1969 - 1971 C body Stub Frame (subframe)

Fuselage Years

  1. sevnt300

    sevnt300 Member

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    There seems to be alot of mystery and mis information regarding the front forestructure (stub frame) on the 1969-1971 Chrysler C bodies as to which will fit which and what will bolt up to what. It’s pretty simple really, there are the rigidly mounted stub frames that bolt directly to the body and there the “Torsion Quiet” stub frames that have rubber isolators between the body and the stub frame.

    1969
    In 1969 all Chrysler and Dodge hardtops, sedans, convertibles and wagons used the same stub frame, with only the Plymouth hardtops and sedans using a different stub frame. The Fury frame will bolt up to any of the other cars in the line up and will have most of the same dimensions but is built to accommodate the hardtop and sedan shorter torsion bars (6cyl and V-8 applications differ).


    1970
    In 1970 Chrysler came out with what they called “Torsion Quiet Ride”. This system changed how the stub frame was mounted on the Chrysler and Dodge hardtops and sedans. The Torsion Quiet stub frame was similar but different, the outriggers were redesigned to allow for the rubber bushings to fit in between the frame and body. The stub frame was also lengthened about 16 1/2 inches behind the transmission crossmember where another rubber isolated mounting point was added. These stub frames will not bolt up rigidly to the body. The same rigid mount stub frame from 1969 was retained for the Chrysler, Dodge and Plymouth convertibles and wagons as well as a Dodge sedan when ordered as a Police Car. Plymouth hardtops and sedans still used the same stub frame from 1969 to accommodate the Fury’s shorter torsion bars (6cyl and V-8 applications differ).


    1971
    In 1971 all Chrysler full size C bodies used the Torsion Quiet Ride system including station wagons. Convertibles were dropped from the line in 1971.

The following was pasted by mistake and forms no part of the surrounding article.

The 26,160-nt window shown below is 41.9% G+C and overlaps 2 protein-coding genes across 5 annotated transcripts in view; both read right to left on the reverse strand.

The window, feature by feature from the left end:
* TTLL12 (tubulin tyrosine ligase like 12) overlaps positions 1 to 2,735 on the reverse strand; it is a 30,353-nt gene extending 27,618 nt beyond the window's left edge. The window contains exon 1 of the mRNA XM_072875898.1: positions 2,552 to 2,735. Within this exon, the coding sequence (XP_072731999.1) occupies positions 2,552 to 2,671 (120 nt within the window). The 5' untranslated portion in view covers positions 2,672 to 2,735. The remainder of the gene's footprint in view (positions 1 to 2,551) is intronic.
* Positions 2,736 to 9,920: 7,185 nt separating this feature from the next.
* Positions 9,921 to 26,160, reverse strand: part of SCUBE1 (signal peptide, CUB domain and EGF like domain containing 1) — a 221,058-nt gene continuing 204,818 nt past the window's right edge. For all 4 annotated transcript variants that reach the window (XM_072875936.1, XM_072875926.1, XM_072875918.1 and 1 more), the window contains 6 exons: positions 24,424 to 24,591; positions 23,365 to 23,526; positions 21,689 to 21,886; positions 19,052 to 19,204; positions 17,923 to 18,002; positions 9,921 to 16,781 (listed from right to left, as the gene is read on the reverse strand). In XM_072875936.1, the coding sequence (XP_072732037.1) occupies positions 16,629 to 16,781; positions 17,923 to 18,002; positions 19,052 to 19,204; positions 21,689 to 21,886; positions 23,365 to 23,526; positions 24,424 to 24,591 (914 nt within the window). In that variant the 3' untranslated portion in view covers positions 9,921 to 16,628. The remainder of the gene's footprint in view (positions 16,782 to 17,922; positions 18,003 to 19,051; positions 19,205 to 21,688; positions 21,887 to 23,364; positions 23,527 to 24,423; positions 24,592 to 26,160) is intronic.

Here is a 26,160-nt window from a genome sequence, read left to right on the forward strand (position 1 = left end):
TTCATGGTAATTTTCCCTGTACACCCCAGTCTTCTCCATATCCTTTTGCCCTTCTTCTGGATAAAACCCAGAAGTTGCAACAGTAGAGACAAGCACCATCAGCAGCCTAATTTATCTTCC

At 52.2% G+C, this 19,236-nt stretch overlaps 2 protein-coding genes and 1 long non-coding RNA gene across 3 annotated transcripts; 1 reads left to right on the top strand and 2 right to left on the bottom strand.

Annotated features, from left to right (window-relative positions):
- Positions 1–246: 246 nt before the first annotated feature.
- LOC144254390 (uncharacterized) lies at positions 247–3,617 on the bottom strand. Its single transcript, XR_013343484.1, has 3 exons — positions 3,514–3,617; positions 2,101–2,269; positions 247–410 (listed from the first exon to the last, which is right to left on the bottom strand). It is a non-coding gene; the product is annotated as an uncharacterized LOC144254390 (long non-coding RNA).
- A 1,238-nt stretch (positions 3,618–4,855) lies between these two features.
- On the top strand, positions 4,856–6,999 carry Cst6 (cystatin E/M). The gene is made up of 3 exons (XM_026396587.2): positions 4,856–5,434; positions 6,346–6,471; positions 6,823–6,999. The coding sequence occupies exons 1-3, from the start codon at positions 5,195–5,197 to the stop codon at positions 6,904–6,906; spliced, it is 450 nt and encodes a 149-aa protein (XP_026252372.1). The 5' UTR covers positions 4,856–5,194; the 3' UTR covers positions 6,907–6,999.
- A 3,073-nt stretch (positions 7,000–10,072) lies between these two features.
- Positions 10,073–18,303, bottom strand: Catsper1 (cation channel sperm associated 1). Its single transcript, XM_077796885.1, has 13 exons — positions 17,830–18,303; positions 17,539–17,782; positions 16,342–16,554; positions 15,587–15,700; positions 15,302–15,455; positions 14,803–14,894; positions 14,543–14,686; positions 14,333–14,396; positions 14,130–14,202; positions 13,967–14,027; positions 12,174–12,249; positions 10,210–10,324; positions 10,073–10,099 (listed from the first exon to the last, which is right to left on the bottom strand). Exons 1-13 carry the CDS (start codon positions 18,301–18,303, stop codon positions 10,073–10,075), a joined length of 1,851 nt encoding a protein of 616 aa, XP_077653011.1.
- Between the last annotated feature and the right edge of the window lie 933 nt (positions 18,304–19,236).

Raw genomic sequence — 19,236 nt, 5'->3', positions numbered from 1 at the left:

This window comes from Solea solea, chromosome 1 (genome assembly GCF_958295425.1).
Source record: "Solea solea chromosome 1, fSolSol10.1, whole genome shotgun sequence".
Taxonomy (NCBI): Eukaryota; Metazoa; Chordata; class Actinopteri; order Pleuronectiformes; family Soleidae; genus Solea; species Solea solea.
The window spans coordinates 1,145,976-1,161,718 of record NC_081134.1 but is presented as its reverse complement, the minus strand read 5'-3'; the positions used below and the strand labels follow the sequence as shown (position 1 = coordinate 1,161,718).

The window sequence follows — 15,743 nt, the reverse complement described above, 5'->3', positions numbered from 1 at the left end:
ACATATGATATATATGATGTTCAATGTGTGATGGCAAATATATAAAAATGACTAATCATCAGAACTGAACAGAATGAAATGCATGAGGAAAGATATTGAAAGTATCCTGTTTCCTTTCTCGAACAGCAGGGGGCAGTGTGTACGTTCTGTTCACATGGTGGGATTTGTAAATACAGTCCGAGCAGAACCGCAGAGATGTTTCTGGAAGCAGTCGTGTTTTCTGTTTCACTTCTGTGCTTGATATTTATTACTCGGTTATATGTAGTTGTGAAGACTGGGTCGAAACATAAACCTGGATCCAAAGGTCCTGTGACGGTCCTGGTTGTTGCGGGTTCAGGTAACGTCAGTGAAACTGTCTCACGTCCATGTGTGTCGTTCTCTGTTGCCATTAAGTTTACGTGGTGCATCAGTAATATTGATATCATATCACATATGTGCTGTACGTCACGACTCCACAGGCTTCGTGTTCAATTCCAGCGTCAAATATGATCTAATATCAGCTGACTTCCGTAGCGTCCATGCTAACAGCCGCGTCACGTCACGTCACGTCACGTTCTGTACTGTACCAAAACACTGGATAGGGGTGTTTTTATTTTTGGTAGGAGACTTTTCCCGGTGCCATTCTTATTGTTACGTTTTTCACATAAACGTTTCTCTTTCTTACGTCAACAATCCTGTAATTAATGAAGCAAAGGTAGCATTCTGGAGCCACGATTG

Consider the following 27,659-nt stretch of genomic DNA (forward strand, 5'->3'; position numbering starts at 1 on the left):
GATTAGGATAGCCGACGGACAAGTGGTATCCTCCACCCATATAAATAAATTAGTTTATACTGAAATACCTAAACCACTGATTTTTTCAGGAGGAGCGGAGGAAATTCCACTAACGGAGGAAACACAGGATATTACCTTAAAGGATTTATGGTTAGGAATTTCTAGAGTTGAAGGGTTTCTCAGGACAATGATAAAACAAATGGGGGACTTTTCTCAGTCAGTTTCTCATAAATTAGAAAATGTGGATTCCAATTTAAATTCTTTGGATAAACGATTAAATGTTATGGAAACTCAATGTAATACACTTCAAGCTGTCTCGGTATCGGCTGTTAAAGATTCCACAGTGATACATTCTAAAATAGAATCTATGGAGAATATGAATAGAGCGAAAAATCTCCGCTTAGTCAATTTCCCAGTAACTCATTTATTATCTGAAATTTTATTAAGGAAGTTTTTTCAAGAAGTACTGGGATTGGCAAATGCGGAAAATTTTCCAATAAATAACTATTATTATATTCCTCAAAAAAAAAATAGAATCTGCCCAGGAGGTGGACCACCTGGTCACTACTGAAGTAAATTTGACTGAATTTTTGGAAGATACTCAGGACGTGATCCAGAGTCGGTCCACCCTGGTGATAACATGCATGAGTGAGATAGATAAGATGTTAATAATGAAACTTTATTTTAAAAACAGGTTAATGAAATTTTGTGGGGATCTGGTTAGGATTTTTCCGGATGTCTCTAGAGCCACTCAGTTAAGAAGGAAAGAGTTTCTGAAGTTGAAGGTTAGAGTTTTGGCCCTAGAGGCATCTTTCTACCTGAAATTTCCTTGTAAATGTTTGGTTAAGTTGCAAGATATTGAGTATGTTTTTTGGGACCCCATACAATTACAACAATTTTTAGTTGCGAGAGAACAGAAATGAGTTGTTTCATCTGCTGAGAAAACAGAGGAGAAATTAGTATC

TO SUM IT UP

    All 1969 C Bodies, with the exception of Fury hardtops and coupes are interchangeable.


    1969 - 1970 C body Convertibles or Wagons can use the stub frame from any 1969 Chrysler, Dodge or Plymouth convertibles and wagons. 1970 - 1971 Chrysler and Dodge and 1971 Plymouth's will not bolt rigidly to the frame and will not work on all 1969 models or 1970 convertibles and wagons or Plymouth hardtops and sedans.


    1969 - 1970 Fury hardtop and sedans are interchangeable (6 cyl and V-8 applications differ)


    Rigid mounted stub frame cars use different wheel houses and radiator core supports than Torsion Quiet cars.


    All 69-71 Imperials have a rigid mount stub frame that will bolt up to the other Chrysler, Dodge and Plymouth cars but are totally different. In theory you could build yourself an Imperial convertible or station wagon with all the right parts​
     
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  2. Samplingman

    Samplingman Senior Member

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    Thanks, Brian. I now own a collection of stub frames, 1969 Polara, 1970 2dr coupe and 1970 convertible, this is great information and confirms what I'm seeing. I'm interested in seeing the differences between the ridgid and torsion quiet radiator core supports. There seems to be different core supports for 1969 and 1970 convertibles, but I wasn't aware that the 1970 2 dr coupe support won't work with the convertible.
     
  3. Xavi3r

    Xavi3r Active Member

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    Is this only for the front of the car ?
    any chance of full interchangeability between 69 and 70 for the rear parts ?
     
  4. ceebuddy

    ceebuddy Well-Known Member

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    Excellent work, svent300! I have been asked numerous times, "will a stub frame from a ___ fit into my ___?". And I never knew the answer.